Nat’l Board sees ‘Rouge’

Kudos kick off the awards season

NEW YORK — The National Board of Review has singled out Fox’s “Moulin Rouge” as best picture of 2001.

The honors are the first in the award season, which culminates with the Academy Awards on March 24.

Miramax Films’ “In the Bedroom” nabbed director and screenplay honors for first-time writer-director Todd Field, who co-wrote the script with Rob Festinger.

Field said: “I feel deeply touched to be held in such esteem by the National Board of Review.”

After hearing of the “Moulin” kudos, helmer Baz Luhrmann told Daily Variety, “As we all know, it was a very difficult film to make. We had the simple mission of trying to reinvent the musical as a popular form today. Art isn’t a horse race, but being recognized in this way is a great thing.”

Animated feature honors went to DreamWorks’ “Shrek,” while Lions Gate’s “Amores Perros” nabbed foreign film prize. Billy Bob Thornton won best actor for his combined work in “Monster’s Ball,” “The Man Who Wasn’t There” and “Bandits”; and Halle Berry won as actress for “Monster’s Ball.”

Jim Broadbent was tapped supporting actor in “Iris” and “Moulin Rouge”; Cate Blanchett, supporting actress for “The Man Who Cried,” “The Shipping News” and “The Lord of the Rings”; and breakthrough performance went to Naomi Watts for “Mulholland Drive” and Hayden Christensen for “Life as a House.”

The NBR also named runners-up for the picture of the year: “In the Bedroom,” “Ocean’s Eleven,” “Memento,” “Monster’s Ball,” “Black Hawk Down,” “The Man Who Wasn’t There,” “A.I: Artificial Intelligence,” “The Pledge” and “Mulholland Drive.”

Runners-up in the foreign film category were “Behind the Sun,” “Dark Blue World,” “No Man’s Land” and “Amelie.”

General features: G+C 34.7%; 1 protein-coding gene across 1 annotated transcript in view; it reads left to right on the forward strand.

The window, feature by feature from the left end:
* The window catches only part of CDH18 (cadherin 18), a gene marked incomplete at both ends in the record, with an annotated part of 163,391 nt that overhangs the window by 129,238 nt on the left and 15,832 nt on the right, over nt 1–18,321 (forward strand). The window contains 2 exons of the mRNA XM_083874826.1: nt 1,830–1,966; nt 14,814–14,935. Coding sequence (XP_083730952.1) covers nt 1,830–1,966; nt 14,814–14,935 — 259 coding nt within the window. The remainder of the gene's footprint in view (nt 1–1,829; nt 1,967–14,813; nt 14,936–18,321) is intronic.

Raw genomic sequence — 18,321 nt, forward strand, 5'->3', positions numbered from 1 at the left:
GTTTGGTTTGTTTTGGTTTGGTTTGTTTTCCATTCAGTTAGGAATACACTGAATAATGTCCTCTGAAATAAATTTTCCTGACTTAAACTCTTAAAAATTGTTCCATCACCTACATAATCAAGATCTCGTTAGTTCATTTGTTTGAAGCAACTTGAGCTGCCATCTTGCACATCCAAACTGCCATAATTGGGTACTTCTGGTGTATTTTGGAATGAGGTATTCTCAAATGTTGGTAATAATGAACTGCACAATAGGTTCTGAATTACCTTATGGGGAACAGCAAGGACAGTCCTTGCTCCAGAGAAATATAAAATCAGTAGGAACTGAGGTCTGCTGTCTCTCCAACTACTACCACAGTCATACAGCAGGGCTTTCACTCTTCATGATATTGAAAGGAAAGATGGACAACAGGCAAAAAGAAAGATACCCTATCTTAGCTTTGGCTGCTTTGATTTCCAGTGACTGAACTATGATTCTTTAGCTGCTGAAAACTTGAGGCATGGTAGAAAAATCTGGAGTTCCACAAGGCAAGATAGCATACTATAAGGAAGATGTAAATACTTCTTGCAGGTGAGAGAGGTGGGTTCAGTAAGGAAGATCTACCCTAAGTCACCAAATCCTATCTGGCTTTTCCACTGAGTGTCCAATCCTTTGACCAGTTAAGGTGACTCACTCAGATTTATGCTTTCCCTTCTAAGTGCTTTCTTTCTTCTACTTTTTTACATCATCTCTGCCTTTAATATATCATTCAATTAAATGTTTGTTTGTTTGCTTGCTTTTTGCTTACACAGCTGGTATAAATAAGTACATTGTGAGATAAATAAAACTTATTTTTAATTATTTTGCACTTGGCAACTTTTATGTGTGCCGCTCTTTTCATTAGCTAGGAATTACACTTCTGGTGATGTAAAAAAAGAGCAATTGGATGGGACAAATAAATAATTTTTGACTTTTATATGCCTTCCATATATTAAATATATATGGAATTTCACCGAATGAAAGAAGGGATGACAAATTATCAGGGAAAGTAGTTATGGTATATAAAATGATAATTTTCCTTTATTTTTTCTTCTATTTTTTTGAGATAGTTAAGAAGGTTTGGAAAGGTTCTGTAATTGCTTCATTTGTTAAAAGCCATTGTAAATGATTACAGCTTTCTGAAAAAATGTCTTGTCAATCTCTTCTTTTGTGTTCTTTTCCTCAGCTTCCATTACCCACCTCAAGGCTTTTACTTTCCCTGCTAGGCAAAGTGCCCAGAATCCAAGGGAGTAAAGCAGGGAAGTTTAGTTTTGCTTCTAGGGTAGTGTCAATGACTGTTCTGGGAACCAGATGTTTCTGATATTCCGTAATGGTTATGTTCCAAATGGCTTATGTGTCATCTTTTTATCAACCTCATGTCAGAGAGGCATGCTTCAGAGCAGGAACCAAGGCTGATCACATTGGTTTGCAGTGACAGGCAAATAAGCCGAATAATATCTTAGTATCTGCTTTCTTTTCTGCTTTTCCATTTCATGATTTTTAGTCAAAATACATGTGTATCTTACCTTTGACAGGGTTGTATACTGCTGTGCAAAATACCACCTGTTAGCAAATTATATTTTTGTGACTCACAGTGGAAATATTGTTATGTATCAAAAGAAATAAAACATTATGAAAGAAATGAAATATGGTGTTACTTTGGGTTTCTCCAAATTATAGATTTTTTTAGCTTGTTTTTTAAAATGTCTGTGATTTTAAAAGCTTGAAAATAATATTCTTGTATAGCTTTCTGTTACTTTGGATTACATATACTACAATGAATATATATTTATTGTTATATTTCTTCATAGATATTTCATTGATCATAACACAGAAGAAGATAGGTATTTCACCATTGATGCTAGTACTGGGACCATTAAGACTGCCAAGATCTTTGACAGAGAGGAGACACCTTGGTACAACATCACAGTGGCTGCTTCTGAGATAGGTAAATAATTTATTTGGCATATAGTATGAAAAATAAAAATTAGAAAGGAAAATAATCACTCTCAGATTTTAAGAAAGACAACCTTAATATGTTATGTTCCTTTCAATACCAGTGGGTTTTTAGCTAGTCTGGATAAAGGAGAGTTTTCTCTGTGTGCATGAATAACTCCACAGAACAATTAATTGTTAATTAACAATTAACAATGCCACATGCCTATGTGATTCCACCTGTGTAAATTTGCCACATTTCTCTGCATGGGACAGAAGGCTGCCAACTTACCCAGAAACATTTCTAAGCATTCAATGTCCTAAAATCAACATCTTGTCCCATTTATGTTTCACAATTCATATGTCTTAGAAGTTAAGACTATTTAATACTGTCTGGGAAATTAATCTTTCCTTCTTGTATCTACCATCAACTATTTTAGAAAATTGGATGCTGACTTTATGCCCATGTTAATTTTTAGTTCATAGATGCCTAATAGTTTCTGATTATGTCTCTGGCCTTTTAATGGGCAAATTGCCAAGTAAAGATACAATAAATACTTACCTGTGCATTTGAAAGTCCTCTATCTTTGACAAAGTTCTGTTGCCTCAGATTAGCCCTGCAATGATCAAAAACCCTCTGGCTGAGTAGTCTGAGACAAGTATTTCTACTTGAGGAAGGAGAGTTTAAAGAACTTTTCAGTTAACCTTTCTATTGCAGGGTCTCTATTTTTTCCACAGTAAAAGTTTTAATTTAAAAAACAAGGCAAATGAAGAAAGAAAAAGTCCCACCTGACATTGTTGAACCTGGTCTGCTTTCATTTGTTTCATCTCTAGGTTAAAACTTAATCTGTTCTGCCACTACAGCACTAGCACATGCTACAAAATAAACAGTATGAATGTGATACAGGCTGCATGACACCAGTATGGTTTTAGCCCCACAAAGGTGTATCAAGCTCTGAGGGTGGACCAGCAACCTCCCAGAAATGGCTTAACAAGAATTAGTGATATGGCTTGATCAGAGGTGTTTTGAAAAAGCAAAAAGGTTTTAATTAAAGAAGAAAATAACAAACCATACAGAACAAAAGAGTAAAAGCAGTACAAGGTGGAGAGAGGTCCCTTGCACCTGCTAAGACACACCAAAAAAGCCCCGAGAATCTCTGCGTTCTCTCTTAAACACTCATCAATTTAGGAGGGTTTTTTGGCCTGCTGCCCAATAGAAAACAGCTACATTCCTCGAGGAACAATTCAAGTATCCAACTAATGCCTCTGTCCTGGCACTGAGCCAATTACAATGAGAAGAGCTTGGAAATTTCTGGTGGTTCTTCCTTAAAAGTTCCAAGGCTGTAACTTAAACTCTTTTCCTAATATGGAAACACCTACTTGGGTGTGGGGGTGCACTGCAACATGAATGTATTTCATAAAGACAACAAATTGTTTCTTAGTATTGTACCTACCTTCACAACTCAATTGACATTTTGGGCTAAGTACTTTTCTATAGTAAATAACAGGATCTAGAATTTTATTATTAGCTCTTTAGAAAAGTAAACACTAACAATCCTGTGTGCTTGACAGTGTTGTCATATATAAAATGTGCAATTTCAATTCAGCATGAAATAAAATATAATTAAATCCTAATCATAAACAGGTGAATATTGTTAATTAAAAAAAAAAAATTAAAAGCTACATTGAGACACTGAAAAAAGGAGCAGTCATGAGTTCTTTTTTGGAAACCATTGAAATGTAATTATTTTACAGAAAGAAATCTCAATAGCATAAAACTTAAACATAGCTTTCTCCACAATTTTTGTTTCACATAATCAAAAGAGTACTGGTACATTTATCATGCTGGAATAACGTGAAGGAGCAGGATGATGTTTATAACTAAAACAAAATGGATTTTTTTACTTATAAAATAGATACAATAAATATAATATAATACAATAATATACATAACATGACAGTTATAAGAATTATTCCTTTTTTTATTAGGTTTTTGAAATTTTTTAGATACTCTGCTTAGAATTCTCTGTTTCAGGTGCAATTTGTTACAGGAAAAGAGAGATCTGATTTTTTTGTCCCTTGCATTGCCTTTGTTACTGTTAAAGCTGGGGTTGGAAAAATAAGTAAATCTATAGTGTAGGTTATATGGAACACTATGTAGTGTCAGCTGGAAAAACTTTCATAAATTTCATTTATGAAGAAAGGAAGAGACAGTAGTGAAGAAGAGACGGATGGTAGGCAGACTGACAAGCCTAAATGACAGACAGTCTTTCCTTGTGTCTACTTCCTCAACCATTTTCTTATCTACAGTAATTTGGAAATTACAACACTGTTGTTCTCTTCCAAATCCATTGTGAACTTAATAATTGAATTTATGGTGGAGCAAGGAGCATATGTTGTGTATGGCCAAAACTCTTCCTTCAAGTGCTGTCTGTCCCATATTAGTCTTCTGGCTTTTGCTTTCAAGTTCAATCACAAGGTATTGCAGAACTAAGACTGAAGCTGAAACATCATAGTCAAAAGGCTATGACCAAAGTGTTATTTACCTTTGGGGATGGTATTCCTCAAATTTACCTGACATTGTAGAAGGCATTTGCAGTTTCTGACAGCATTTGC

“Endurance” won as top documentary, while Martin Scorsese will take home the William K. Everson award for film history, for his doc “Il Mio Viaggo in Italia,” a personal voyage through Italian cinema.

Jon Voight won a career achievement award, while the Billy Wilder Award for excellence in directing will be bestowed upon Steven Spielberg. For his work on the epic “The Lord of the Rings: The Fellowship of the Ring,” Peter Jackson nabbed the NBR’s award for special achievement in filmmaking, and the pic also won for production design.

Debut director kudos went to John Cameron Mitchell for the Fine Line release “Hedwig & the Angry Inch.”

The Fred Schepisi-helmed, Michael Caine starrer “Last Orders,” which Sony Pictures acquired following the Toronto Film Festival, won kudos for ensemble acting.

The award for film made for cable TV went to HBO’s “Wit.”

For motion pictures that explicitly address issues of freedom of expression, three pics were singled out: “Baran,” “Jung (War) in the Land of the Muhjaheddin” and “Kandahar.”

A special mention for excellence in filmmaking went to “The Anniversary Party,” “The Deep End,” “Diamond Men,” “Ghost World,” “Happy Accidents, “Iris,” “Lantana,” “L.I.E,” “Pinero” and “Sexy Beast.”

The NBR, founded in l908 as a censorship board with the mandate to bestow viewing age recommendations on pictures, has evolved as an organization of New York lawyers, teachers, editors and others who form a loose film appreciation society.

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